To reduce this loss of sharpness, memory layers that contain a blue dye were proposed in the prior art. The blue dye partially absorbs the stimulating radiation, which is generally in the red spectral range, in the memory layer and therefore shortens the mean path length that the stimulating radiation traverses in the memory layer. In this way, the linear region to be excited can be better limited on the memory layer thereby increasing the sharpness of the image information items to be read out. However, the absorption of the stimulating radiation simultaneously prevents a deep penetration of the stimulating radiation into the memory layer with the result that only upper sublayers of the memory layer can be excited to emit emission light. Owing to this reduced reading-out depth, the intensity of the emission radiation emitted is reduced, which results in increased signal-to-noise. Despite improved image sharpness, this does not altogether significantly improve the image information.

In addition, the blue dye in the memory layer results only in an increase in the sharpness perpendicular to the extension of the excited linear region on the memory layer. Since the total linear region is irradiated with stimulating radiation, on the other hand, no increase in sharpness is possible in the direction of said region.

SUMMARY OF THE INVENTION

It is an object of the invention to provide a system having a scanner and a memory layer and also a memory layer for storing X-ray information items, which system or which memory layer ensures an increase in the sharpness of the image information items accompanied by the lowest possible losses in the intensity of the emission light.

This object is achieved by the present invention in that the medium in which the particles designed to store the X-ray information items are embedded can at least partially absorb components of the emission radiation that are directed both perpendicularly and parallel to the plane of the memory layer and that is emitted by the individual particles.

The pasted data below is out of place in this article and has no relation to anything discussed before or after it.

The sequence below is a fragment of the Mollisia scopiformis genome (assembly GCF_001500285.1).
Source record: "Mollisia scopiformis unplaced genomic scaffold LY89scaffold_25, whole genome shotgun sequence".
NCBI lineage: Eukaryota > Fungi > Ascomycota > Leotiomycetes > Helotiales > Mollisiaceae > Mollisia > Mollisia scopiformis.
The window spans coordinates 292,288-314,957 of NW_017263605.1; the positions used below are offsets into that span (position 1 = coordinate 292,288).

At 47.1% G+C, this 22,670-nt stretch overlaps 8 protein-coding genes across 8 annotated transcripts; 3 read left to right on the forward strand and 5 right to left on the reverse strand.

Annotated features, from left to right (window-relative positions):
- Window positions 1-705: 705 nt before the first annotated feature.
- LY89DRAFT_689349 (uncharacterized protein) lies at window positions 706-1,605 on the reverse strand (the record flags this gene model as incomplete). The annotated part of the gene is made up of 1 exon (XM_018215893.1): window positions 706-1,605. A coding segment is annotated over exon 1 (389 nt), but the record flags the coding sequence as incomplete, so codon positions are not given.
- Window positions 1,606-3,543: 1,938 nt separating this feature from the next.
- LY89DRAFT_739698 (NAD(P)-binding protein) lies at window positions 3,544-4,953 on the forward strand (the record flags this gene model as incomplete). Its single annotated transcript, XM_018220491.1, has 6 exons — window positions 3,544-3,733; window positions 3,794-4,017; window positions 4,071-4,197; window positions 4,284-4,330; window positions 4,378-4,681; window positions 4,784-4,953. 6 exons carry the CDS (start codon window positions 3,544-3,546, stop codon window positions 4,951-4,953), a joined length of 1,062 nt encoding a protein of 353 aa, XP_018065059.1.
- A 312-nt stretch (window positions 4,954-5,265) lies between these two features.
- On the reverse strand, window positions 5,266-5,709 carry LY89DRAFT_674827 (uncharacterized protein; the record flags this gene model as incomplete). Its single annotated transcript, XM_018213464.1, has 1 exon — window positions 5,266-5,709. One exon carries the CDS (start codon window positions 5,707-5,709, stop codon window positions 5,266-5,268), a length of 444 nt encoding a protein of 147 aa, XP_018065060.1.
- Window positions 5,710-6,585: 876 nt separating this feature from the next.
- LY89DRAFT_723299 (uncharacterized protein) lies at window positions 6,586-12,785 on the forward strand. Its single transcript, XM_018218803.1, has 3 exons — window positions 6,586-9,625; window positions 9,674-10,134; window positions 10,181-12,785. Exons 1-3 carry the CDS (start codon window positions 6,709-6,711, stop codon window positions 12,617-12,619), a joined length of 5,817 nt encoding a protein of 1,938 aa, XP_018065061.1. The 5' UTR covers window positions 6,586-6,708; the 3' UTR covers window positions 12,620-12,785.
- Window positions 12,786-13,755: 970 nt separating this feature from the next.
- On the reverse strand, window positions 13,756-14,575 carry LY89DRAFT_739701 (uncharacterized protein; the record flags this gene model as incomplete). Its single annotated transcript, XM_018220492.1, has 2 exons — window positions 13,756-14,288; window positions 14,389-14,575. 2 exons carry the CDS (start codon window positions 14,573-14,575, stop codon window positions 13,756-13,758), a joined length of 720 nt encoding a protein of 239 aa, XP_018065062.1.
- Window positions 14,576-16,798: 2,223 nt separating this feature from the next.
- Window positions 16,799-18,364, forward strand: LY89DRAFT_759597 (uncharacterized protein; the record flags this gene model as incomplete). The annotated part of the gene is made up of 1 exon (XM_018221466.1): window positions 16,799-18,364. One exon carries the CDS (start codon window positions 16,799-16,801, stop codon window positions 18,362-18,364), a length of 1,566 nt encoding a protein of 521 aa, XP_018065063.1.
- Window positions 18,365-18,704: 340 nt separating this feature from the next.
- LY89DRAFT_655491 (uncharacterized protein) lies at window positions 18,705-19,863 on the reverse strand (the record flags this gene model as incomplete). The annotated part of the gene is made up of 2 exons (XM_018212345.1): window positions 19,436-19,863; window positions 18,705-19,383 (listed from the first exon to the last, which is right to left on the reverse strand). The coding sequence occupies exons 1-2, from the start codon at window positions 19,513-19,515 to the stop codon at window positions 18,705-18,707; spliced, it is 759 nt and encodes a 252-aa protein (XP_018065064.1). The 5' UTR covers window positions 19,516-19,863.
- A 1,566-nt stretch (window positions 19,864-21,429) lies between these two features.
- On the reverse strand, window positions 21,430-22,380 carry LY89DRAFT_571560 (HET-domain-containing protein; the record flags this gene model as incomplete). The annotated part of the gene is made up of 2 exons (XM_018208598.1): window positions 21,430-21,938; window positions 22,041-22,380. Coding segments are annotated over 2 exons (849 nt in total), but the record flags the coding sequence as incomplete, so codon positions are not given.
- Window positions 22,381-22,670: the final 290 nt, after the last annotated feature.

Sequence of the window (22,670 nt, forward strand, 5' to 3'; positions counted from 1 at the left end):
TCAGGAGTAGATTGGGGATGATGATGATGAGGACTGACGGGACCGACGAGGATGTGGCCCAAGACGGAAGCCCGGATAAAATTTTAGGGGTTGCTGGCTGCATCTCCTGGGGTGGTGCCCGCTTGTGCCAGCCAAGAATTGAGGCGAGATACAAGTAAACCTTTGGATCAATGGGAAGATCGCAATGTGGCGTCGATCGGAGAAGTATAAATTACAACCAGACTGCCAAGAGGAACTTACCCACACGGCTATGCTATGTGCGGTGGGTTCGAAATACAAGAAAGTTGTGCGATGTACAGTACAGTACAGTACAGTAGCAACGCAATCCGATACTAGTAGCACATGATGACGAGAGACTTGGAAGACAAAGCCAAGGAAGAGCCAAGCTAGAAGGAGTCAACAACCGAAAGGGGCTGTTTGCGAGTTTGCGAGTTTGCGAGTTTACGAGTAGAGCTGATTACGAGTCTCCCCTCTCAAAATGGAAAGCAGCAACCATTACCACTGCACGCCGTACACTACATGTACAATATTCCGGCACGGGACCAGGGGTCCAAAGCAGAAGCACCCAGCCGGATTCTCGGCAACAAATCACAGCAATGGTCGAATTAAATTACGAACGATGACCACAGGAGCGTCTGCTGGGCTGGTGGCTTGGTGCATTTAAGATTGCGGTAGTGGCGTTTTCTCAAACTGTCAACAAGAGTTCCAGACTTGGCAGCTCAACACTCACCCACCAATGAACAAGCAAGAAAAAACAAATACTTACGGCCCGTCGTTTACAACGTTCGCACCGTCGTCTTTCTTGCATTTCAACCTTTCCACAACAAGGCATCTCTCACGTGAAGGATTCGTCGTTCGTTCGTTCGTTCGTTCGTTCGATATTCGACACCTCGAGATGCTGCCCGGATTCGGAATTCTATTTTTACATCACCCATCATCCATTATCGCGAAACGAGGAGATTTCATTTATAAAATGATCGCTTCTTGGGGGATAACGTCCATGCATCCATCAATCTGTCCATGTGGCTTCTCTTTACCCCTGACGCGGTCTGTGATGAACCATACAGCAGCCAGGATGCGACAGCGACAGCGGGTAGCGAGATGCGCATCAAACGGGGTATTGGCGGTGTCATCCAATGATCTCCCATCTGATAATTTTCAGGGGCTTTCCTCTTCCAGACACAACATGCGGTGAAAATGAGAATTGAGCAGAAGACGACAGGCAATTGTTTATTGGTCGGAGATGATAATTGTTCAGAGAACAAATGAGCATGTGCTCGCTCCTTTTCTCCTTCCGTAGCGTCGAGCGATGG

The invention is based on the idea of coloring the medium in such a way that the emission radiation emitted by individual particles and possibly scattered at further particles is partially absorbed and thereby attenuated. Since the individual particles are surrounded by the absorbing medium, the emission radiation is attenuated in all spatial directions and its scattering correspondingly reduced. In contrast to the attenuation, known from the prior art, of the stimulating radiation, the attenuation according to the invention of the emission radiation increases the image sharpness not only perpendicularly to the direction of the excited linear region on the memory layer, but also in the direction of the excited linear region. In the case of a positionally resolved detection of the emission radiation emitted by the linear region with a line detector, an increased sharpness of the image information is therefore also detected in the line direction of the line detector. As experiments have shown, the intensity loss caused by the partial absorption of emission radiation in the memory layer under these circumstances is surprisingly so small in the case of the detected emission radiation that the signal-to-noise is not significantly increased. This result contrasts with the expectations of the person skilled in the art, according to which a partial absorption of the emission radiation in the medium of the memory layer would result in a marked attenuation of the generally very weak intensity of the emission radiation and consequently in a significantly higher signal-to-noise.